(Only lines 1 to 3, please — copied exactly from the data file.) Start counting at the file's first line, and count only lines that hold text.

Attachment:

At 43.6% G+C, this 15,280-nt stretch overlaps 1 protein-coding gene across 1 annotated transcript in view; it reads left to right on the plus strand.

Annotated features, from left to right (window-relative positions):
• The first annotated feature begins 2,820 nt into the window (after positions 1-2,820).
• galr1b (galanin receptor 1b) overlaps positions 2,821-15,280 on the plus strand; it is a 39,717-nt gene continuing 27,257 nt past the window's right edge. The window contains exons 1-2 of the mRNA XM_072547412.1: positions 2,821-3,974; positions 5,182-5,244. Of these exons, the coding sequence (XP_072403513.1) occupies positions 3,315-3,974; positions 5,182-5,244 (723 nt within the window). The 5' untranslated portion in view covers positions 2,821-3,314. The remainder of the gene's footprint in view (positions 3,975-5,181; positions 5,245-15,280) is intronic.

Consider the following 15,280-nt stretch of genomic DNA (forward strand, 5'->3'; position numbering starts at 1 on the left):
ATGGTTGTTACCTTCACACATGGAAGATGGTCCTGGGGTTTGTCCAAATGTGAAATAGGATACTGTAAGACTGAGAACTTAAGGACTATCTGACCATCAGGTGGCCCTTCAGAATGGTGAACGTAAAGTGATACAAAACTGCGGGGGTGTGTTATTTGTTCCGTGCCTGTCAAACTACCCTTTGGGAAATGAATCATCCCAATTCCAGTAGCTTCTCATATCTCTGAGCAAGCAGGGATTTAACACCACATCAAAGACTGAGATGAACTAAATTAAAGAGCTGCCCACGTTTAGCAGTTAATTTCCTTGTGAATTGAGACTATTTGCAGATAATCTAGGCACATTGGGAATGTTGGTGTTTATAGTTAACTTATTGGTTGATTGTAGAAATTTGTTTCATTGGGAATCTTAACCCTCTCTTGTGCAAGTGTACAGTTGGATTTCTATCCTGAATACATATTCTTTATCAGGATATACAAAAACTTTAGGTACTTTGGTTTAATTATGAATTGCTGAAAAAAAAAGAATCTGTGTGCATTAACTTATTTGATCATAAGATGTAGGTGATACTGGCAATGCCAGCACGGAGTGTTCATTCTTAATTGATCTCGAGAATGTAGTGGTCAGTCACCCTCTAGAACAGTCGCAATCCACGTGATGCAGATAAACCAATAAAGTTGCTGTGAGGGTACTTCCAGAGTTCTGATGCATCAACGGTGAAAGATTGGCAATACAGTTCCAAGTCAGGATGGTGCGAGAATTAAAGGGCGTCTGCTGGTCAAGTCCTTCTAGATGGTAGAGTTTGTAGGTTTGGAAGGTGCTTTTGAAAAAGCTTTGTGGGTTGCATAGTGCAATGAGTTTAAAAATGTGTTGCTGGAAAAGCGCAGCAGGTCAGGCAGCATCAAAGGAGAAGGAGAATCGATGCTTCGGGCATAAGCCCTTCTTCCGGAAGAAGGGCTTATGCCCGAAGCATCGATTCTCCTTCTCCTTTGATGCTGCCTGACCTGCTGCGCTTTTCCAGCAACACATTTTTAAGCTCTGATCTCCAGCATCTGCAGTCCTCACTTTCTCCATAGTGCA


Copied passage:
At 43.6% G+C, this 15,280-nt stretch overlaps 1 protein-coding gene across 1 annotated transcript in view; it reads left to right on the plus strand.

Annotated features, from left to right (window-relative positions):
• The first annotated feature begins 2,820 nt into the window (after positions 1-2,820).